How Do You Withdraw From Alcohol?

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Alcohol use disorder is one of the leading health problems in the United States. Whether you’ve seen it in the media or have experienced it in your own life, it’s important to know the deeper risks of drinking.

If you only drink alcohol in moderation, you likely won’t ever have major health issues. However, those who abuse alcohol will face psychological and psychological problems. Sooner or later, you’ll have to withdraw from alcohol and get sober. However, alcohol withdrawal itself can be a frightening and dangerous experience.

In this article, we’ll cover all you need to know about alcohol abuse and what happens when you withdraw from alcohol.

What is Alcohol Abuse?

Alcohol, which is derived from ethanol, is a substance that can induce feelings of relaxation, euphoria, and decreased inhibition when consumed. It acts as a central nervous system depressant (though paradoxically can have stimulative effects) and affects various parts of the brain.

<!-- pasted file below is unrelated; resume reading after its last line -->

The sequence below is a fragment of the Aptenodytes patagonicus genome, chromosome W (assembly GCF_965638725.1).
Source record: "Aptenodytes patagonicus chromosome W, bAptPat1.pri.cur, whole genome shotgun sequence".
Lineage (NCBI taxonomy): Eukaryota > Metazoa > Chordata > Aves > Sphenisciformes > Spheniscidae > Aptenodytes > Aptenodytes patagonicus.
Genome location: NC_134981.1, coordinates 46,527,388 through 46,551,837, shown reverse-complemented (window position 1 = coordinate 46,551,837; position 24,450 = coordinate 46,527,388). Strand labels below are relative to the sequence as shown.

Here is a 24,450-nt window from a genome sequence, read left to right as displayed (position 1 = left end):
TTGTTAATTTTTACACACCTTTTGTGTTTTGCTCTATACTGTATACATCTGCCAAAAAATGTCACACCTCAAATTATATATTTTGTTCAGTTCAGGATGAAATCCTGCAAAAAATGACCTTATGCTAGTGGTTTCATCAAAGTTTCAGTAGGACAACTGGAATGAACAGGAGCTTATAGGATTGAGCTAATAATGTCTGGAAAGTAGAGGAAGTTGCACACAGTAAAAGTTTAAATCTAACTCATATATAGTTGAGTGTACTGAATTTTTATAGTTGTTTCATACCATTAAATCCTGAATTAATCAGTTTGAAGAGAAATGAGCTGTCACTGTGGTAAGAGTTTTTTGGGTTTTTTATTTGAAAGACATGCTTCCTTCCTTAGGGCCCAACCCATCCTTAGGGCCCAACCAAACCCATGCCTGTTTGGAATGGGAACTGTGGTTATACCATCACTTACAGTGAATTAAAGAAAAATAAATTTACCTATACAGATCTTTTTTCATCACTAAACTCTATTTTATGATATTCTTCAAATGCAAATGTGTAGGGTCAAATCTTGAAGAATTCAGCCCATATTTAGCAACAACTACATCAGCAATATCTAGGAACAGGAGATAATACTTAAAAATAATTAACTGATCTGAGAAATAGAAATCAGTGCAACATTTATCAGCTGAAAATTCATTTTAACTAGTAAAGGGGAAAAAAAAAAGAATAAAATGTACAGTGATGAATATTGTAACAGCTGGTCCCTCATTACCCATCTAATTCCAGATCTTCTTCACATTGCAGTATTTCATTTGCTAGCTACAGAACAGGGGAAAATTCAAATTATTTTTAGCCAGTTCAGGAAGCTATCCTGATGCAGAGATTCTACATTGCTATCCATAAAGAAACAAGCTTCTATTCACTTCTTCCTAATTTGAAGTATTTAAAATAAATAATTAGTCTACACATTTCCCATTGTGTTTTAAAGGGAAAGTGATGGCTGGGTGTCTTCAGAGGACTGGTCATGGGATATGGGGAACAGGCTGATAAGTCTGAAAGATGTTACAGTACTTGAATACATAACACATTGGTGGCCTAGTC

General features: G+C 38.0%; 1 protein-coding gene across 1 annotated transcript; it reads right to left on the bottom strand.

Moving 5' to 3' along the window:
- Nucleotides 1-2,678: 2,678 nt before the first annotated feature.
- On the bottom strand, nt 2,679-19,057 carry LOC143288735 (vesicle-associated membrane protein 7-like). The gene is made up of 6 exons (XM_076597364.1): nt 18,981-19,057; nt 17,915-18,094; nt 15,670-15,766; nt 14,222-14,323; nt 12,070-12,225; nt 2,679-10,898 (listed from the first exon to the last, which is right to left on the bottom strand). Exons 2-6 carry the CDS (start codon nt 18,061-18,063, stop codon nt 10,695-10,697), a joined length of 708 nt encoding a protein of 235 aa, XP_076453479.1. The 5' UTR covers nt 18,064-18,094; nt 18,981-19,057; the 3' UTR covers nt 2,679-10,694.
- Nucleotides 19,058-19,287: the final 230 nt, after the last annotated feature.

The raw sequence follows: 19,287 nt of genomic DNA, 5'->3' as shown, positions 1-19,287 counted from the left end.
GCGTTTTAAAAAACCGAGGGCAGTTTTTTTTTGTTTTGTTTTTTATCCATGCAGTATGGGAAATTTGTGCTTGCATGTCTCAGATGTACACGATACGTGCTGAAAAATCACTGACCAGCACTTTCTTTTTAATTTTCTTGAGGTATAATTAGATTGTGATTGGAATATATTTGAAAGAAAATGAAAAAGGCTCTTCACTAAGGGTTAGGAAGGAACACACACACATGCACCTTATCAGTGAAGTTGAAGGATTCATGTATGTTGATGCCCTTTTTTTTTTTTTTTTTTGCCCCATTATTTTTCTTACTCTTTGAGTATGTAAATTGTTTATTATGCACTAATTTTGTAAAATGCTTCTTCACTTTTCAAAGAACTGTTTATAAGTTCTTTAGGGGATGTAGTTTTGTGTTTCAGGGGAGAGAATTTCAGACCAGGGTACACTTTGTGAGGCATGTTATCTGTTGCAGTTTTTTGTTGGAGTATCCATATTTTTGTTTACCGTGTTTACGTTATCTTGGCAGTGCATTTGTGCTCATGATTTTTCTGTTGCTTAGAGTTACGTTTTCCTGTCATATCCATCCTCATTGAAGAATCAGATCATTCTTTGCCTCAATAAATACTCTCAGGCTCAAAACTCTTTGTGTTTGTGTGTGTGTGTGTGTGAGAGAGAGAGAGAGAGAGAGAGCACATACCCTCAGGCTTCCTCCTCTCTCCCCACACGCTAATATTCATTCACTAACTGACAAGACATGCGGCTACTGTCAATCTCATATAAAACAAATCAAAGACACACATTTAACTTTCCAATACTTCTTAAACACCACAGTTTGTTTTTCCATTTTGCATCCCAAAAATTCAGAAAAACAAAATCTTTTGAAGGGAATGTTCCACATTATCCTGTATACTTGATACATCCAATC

Aspects of the mind alcohol can influence include mood and reasoning. It also has a big impact on fine motor skills. Blood alcohol level is how we measure someone’s level of intoxication. 

Because of its euphoric effects, alcohol is commonly abused. Alcohol abuse refers to a pattern of dysfunctional behavior, such as chronic drinking and binge drinking. The more alcohol abuse someone engages in, the harder it is to withdraw from alcohol down the line.

The reasons people abuse alcohol include:

  • Peer pressure
  • Coping mechanism
  • Self-medication
  • Physical dependence